Criminal Trajectories

In a number of studies we examined the criminal trajectories of two subsamples of our longitudinal “Toronto” sample. Together, the Toronto sample comprises the entire population of 764 male offenders who had served a sentence between January 1, 1986 and December 30, 1997 at one of two open custody facilities (i.e., group homes), operated by a children’s mental health centre in Toronto, Ontario.

For each study, we conducted two sets of statistical analyses. First, we performed trajectory analysis to derive a small number of clusters of individuals who follow statistically similar criminal trajectories across the follow-up period. Second, we applied multinomial regression analysis to identify the childhood and adolescent risk factors associated with trajectory group membership. A particular aim of these studies was to isolate the factors associated with the high rate and chronic offender groups.

 Sample A: Initial follow-up.

In the first study, a randomly selected sample of 378 youth, referred to as “Sample A,” was identified for investigation. This sample was, on average, 17.6 years at the time of admission into the facility and the average sentence length was 124.6 days. Their criminal activity was tracked for an average of 12.1 years (range = 5.8 – 22.8 years), from their first recorded court contact to March 17, 2001. The average age of their first court contact was 15.5 years.

Sample A: Extended follow-up.

For the second study, the length of the follow-up period was extended to 18.7 years, on average (range = 12.3 – 29.3 years), to September 26, 2007. The average age at the end of the 2007 follow-up was 34.1 years. About 88% of the sample was followed for 16 years or more.

 Sample B: Follow-up.

The remaining 386 offenders constituted the second subsample, referred to as “Sample B.” This group was, on average, 17.7 years at the time of admission into the facility and the average sentence length was 122.6 days. Their criminal activity was tracked for an average of 16.4 years (range = 9.8 – 28.7 years), from their first recorded court contact to September 26, 2007. Their average age at first court contact was 15.6 years and the average age at the end of the follow-up period was 32.0 years.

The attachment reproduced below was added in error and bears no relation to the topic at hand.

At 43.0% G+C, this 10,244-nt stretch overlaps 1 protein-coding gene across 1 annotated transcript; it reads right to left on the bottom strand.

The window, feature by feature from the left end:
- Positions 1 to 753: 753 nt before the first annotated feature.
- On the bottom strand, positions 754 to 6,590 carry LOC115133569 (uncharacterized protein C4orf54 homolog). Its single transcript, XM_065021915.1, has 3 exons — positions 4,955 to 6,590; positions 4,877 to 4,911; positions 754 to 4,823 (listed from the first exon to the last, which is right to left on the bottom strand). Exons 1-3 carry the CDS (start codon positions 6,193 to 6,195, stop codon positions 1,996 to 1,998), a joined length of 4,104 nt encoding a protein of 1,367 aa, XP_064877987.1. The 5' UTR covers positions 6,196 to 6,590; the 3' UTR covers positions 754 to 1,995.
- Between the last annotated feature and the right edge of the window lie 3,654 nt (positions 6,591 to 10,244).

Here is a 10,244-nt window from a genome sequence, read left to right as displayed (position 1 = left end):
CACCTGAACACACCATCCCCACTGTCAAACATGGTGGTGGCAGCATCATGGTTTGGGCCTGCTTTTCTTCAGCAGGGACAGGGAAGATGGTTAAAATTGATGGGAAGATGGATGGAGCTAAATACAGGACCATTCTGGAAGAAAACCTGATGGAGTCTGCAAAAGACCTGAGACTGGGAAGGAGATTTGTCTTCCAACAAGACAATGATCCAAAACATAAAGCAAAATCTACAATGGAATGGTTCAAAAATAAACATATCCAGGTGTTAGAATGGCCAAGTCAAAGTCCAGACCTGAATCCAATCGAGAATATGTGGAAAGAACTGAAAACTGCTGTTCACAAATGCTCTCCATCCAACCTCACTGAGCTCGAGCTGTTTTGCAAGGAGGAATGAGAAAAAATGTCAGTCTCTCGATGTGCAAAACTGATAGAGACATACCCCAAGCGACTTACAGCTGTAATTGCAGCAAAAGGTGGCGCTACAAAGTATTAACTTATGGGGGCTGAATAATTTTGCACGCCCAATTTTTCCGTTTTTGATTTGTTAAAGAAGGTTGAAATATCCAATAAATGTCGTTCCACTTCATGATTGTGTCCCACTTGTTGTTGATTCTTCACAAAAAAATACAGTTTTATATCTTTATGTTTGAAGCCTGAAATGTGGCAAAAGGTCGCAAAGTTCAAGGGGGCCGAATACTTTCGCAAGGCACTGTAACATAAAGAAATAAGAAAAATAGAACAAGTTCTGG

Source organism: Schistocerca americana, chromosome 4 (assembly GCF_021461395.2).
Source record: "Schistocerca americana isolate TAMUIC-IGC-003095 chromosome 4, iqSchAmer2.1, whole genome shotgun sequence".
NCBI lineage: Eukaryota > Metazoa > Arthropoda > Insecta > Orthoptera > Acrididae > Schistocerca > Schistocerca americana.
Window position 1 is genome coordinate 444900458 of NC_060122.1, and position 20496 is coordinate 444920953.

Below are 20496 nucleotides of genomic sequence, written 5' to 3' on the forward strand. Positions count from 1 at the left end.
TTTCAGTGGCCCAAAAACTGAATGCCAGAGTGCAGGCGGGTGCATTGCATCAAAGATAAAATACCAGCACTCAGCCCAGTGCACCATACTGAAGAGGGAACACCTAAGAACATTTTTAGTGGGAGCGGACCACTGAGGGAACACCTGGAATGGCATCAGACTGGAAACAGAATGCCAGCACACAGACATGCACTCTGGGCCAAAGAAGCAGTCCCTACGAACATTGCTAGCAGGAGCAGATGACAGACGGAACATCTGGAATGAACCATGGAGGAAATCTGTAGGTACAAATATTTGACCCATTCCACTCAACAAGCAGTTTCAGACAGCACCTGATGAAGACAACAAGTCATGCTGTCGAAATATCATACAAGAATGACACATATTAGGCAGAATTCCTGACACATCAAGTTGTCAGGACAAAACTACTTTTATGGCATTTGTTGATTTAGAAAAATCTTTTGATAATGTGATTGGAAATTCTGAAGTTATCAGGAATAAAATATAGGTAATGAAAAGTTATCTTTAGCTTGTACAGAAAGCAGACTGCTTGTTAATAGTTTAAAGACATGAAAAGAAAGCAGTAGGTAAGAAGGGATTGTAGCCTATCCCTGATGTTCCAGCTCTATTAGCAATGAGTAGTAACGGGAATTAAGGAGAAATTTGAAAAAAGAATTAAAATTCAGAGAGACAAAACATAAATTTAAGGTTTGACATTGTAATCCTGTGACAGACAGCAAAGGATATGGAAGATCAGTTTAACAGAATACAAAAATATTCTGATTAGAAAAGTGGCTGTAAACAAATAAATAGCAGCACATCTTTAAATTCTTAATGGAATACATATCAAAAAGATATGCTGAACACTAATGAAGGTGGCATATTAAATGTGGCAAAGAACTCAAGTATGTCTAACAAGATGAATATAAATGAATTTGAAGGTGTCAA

A strength of these studies is that the follow-up periods extended from late childhood (for offences committed under the Juvenile Delinquents Act [JDA]) and early adolescence into adulthood. This time span represents a substantial period for which to investigate criminal offence trajectories from a life course perspective. A research report on this work may be accessed from the National Crime Prevention Centre (NCPC website at http://publications.gc.ca/collections/collection_2012/sp-ps/PS18-4-2011-eng.pdf (English version) and http://publications.gc.ca/collections/collection_2012/sp-ps/PS18-4-2011-fra.pdf (French version).

 

Photo credit: Surian Soosey, https://www.flickr.com/photos/ssoosay/